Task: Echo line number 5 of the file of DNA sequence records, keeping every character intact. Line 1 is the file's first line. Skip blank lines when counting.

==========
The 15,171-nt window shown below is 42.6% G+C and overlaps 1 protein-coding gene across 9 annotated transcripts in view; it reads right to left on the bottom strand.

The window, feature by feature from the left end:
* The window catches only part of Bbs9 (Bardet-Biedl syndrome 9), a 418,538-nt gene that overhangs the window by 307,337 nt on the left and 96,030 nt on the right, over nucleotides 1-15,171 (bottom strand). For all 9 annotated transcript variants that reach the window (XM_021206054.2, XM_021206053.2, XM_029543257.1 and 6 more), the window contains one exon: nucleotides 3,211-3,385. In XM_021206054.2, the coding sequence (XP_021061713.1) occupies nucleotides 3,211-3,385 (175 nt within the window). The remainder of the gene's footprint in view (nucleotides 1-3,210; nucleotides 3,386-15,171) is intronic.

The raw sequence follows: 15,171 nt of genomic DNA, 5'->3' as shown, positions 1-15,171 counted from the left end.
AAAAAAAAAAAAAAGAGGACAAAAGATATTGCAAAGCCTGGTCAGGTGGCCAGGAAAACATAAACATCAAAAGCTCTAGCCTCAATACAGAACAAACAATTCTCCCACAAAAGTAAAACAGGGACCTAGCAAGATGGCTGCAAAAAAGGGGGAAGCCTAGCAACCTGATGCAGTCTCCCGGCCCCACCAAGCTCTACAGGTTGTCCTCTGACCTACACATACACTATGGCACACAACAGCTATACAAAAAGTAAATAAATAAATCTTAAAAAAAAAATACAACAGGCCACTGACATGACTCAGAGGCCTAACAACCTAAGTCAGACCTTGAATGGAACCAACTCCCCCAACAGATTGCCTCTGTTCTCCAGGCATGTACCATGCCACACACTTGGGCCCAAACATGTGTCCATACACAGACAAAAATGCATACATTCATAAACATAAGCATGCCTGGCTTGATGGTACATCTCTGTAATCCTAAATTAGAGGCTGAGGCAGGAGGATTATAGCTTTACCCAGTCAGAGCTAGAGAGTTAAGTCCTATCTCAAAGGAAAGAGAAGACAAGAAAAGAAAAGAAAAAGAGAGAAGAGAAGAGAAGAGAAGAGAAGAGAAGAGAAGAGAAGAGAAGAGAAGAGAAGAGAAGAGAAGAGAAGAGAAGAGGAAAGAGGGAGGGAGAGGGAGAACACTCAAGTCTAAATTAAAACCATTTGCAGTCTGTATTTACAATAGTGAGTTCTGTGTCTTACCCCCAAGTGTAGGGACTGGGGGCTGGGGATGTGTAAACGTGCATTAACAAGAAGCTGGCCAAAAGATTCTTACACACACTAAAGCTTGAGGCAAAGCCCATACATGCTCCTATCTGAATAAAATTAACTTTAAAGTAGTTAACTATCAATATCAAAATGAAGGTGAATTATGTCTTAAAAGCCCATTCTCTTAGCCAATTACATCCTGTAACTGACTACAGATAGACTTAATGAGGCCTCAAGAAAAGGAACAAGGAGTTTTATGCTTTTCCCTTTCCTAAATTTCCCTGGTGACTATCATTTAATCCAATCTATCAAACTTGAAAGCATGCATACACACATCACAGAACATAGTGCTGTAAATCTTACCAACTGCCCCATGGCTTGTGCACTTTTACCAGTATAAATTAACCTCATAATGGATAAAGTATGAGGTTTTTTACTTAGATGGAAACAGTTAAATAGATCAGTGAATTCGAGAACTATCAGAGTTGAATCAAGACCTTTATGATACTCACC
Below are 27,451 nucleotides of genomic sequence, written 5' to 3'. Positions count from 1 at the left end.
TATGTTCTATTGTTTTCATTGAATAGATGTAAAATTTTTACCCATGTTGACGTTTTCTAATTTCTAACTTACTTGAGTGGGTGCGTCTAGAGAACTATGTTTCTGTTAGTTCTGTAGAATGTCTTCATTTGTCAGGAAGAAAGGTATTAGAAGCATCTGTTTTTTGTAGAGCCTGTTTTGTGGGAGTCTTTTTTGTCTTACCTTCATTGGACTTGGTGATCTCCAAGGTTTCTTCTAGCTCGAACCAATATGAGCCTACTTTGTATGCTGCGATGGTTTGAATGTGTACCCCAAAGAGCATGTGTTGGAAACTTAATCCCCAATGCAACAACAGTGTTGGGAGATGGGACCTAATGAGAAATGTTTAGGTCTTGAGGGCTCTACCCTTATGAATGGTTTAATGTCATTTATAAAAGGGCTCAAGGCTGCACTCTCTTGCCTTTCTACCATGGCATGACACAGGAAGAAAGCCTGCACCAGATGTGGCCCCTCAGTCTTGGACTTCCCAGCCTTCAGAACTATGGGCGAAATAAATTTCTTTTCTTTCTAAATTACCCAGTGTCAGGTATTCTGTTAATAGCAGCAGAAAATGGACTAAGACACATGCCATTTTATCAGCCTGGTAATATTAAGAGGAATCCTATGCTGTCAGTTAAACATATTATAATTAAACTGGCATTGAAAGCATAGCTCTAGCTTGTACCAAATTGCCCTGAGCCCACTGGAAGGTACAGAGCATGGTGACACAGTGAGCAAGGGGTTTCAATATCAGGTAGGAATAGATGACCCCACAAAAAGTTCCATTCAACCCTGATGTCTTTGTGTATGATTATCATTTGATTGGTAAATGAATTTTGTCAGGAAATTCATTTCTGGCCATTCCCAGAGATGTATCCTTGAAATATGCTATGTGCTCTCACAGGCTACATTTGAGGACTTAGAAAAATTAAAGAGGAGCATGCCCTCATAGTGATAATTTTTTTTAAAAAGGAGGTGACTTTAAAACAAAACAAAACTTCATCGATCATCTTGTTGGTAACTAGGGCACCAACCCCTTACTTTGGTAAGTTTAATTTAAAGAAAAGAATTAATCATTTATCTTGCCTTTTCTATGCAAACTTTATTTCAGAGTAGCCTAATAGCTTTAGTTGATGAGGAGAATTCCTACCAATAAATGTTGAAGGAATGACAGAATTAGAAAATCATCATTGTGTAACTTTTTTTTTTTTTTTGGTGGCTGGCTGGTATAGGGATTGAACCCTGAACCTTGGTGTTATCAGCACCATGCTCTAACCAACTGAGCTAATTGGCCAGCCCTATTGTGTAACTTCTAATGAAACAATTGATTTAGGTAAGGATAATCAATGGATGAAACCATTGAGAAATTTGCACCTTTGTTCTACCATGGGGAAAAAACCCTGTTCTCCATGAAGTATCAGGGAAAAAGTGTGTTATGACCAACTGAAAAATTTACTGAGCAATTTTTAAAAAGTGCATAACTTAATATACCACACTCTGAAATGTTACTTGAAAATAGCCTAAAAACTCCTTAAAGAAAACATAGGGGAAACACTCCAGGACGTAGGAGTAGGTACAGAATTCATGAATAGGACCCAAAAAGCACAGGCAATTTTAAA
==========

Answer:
AAAAAAAAAAAAAAGAGGACAAAAGATATTGCAAAGCCTGGTCAGGTGGCCAGGAAAACATAAACATCAAAAGCTCTAGCCTCAATACAGAACAAACAATTCTCCCACAAAAGTAAAACAGGGACCTAGCAAGATGGCTGCAAAAAAGGGGGAAGCCTAGCAACCTGATGCAGTCTCCCGGCCCCACCAAGCTCTACAGGTTGTCCTCTGACCTACACATACACTATGGCACACAACAGCTATACAAAAAGTAAATAAATAAATCTTAAAAAAAAAATACAACAGGCCACTGACATGACTCAGAGGCCTAACAACCTAAGTCAGACCTTGAATGGAACCAACTCCCCCAACAGATTGCCTCTGTTCTCCAGGCATGTACCATGCCACACACTTGGGCCCAAACATGTGTCCATACACAGACAAAAATGCATACATTCATAAACATAAGCATGCCTGGCTTGATGGTACATCTCTGTAATCCTAAATTAGAGGCTGAGGCAGGAGGATTATAGCTTTACCCAGTCAGAGCTAGAGAGTTAAGTCCTATCTCAAAGGAAAGAGAAGACAAGAAAAGAAAAGAAAAAGAGAGAAGAGAAGAGAAGAGAAGAGAAGAGAAGAGAAGAGAAGAGAAGAGAAGAGAAGAGAAGAGAAGAGAAGAGAAGAGGAAAGAGGGAGGGAGAGGGAGAACACTCAAGTCTAAATTAAAACCATTTGCAGTCTGTATTTACAATAGTGAGTTCTGTGTCTTACCCCCAAGTGTAGGGACTGGGGGCTGGGGATGTGTAAACGTGCATTAACAAGAAGCTGGCCAAAAGATTCTTACACACACTAAAGCTTGAGGCAAAGCCCATACATGCTCCTATCTGAATAAAATTAACTTTAAAGTAGTTAACTATCAATATCAAAATGAAGGTGAATTATGTCTTAAAAGCCCATTCTCTTAGCCAATTACATCCTGTAACTGACTACAGATAGACTTAATGAGGCCTCAAGAAAAGGAACAAGGAGTTTTATGCTTTTCCCTTTCCTAAATTTCCCTGGTGACTATCATTTAATCCAATCTATCAAACTTGAAAGCATGCATACACACATCACAGAACATAGTGCTGTAAATCTTACCAACTGCCCCATGGCTTGTGCACTTTTACCAGTATAAATTAACCTCATAATGGATAAAGTATGAGGTTTTTTACTTAGATGGAAACAGTTAAATAGATCAGTGAATTCGAGAACTATCAGAGTTGAATCAAGACCTTTATGATACTCACC